You may not have heard much about Monday’s official NASCAR test at Michigan. But I don’t think I’m exaggerating by saying that it could be one of the most significant in recent NASCAR history. On the line will be two different attitudes, and two different visions for NASCAR racing going forward; NASCAR’s own, and seemingly everyone else’s.
According to Jayski.com, ‘Gene Stefanyshyn, vice president Innovation and Racing Development for NASCAR, said two different packages featuring various changes would be tested on the 2-mile track at MIS.
“We have a prime rules package and also will be doing a low downforce package, because some of the drivers have been very vocal,” Stefanyshyn said. “They think (low downforce) is a solution … so we’re going to try one of those.” The prime rules package will include the use of dive planes, a 9-inch spoiler, six-percent rear differential gear ratio, three different power levels (engine horsepower) as well as a driver adjustable track bar. Dive planes are small strips on the left and right side of the front bumper areas about halfway between the splitter and hood.’
To recap, since its introduction at the start of the 2013 season the Gen-6 racecar has been plagued with one notable issue; aero dependency. And while it doesn’t have a huge impact at certain tracks, this Achilles heel has been felt most keenly at tracks like Michigan – the intermediate and longer ovals of around 1.5 miles and up. Without going into too much advanced jargon, the Gen-6’s splitter, ‘shark fin’, incredibly low ride height and large rear spoiler combine to make downforce and airflow huge factors. The car actively relies on air flowing over the car to create downforce to make it fast – and when this is taken away, such as when another car is close by, the handling goes away drastically.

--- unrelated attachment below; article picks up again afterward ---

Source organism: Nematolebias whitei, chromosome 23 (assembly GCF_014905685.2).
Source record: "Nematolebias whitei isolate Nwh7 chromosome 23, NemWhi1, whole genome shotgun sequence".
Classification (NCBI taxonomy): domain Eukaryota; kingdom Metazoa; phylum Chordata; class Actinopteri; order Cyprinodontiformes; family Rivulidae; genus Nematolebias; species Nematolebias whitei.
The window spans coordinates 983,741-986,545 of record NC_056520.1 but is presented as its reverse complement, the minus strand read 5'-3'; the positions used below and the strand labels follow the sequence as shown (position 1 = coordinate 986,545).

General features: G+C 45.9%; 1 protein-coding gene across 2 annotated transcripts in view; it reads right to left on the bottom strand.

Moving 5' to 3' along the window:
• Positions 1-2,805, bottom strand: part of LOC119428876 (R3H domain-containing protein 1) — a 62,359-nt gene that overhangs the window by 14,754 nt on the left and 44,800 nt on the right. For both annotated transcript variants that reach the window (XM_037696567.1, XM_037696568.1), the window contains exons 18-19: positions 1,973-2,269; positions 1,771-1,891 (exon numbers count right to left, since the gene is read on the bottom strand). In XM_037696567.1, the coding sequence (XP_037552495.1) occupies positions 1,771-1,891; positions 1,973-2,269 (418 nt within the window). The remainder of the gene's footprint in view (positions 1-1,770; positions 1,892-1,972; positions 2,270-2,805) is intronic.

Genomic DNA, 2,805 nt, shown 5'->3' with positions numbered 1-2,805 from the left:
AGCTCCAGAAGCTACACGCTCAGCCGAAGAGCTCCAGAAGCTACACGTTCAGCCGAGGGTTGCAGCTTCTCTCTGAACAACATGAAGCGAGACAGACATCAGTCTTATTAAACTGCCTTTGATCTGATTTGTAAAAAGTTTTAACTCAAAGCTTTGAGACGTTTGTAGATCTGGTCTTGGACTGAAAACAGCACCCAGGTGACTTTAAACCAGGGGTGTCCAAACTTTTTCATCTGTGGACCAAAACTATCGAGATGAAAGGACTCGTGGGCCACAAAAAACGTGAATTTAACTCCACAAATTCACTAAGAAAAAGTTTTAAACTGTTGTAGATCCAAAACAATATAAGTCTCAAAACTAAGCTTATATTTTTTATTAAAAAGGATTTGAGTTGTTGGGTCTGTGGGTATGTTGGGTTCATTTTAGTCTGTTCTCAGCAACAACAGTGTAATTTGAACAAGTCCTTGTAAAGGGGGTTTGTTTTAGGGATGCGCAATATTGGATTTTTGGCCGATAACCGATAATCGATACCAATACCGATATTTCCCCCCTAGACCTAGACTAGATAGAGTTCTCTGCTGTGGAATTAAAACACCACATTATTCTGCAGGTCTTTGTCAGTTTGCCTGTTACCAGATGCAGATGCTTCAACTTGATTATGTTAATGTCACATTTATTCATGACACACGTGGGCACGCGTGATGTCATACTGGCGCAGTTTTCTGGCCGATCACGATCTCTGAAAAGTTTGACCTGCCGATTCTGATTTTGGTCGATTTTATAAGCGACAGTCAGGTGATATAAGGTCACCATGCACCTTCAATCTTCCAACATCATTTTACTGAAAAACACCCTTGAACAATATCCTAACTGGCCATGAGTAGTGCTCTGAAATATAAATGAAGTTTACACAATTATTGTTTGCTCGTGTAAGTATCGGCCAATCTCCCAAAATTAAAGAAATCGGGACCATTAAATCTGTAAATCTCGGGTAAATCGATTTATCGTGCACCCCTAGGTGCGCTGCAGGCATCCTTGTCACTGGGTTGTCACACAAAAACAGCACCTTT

These characteristics are normally felt on cars with heavy emphasis on aerodynamics, such as prototype sportscars and open-wheel racecars (F1, Indycar and so on). But these series rarely ever run on high-banked ovals very close together in huge packs (and when Indycar does, they develop modified aero packages to compensate). In short, the very nature of NASCAR racing makes it highly unsuitable to rely on aerodynamic grip. Which is why it continually perplexes me that NASCAR seems adamant that this is a good way to go.
And the ‘prime package’ they are proposing for this test is only set to take things to a whole new level.
Dive planes? On a stock car?! You want to just say goodbye to any notion of rubbin’-is-racin’ or bump-and-runs whilst we’re at it? Because there’s a damn good reason why they don’t generally happen in sportscar or DTM racing. And you do realise that making the rear spoiler larger and larger only creates more dirty air for the car behind? Hope you enjoy the leader sodding off within five laps of every restart, as that’ll become ever more the norm – especially if the mooted decreases in horsepower come into play also. What next, the introduction of DRS and KERS in 2016?
Excuse me whilst I go and bang my head against a wall.